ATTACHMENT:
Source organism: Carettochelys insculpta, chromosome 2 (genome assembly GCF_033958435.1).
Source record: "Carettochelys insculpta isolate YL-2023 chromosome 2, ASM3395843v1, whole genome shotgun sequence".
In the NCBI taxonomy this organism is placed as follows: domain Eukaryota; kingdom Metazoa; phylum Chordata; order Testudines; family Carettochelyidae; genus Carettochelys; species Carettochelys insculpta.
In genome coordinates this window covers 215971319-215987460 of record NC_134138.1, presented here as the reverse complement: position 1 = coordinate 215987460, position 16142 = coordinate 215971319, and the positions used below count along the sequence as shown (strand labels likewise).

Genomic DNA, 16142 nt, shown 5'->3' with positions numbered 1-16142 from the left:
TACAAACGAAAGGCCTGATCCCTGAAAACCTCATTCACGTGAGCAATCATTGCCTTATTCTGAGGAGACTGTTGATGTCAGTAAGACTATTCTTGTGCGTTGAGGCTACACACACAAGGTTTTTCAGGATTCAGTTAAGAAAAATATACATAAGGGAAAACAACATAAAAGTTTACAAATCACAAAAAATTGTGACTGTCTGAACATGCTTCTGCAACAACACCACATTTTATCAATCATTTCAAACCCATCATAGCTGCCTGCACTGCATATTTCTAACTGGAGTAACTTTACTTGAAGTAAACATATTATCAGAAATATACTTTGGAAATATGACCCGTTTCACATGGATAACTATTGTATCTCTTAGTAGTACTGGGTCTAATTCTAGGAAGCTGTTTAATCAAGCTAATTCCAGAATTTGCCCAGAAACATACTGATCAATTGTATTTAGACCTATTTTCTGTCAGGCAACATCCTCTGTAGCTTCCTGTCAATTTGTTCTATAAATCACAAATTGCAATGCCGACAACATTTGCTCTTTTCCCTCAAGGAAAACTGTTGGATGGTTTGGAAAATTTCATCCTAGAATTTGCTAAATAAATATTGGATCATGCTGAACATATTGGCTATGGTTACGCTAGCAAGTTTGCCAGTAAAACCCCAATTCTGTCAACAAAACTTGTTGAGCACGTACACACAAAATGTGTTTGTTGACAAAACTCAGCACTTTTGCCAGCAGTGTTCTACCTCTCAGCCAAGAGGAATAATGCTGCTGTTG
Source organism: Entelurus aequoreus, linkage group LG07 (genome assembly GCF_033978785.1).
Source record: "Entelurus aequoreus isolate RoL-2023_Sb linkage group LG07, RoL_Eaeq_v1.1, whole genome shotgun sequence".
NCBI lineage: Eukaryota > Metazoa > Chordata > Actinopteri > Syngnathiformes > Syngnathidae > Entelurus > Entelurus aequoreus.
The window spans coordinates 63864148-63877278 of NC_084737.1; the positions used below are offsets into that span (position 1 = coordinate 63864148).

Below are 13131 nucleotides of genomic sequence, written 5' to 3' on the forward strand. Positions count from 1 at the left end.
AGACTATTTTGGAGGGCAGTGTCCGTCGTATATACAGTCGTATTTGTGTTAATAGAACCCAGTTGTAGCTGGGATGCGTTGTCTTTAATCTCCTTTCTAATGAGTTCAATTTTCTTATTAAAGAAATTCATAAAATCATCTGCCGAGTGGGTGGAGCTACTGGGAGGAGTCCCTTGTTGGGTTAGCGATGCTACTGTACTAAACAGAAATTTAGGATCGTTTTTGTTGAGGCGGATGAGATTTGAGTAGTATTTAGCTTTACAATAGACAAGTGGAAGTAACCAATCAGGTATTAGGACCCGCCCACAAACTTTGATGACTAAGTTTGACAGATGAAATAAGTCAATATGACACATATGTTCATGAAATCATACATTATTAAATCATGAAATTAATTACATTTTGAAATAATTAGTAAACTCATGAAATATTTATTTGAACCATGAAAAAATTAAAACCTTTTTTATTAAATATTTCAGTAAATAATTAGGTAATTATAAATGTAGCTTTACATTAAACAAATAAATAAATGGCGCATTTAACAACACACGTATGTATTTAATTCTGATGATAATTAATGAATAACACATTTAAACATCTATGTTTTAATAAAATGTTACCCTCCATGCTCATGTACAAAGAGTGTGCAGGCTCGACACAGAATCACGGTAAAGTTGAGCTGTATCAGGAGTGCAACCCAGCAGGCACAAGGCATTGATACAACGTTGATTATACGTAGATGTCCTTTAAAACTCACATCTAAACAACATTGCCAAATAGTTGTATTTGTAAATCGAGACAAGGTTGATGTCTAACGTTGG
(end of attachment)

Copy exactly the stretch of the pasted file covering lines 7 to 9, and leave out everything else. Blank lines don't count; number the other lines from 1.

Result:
Source organism: Entelurus aequoreus, linkage group LG07 (genome assembly GCF_033978785.1).
Source record: "Entelurus aequoreus isolate RoL-2023_Sb linkage group LG07, RoL_Eaeq_v1.1, whole genome shotgun sequence".
NCBI lineage: Eukaryota > Metazoa > Chordata > Actinopteri > Syngnathiformes > Syngnathidae > Entelurus > Entelurus aequoreus.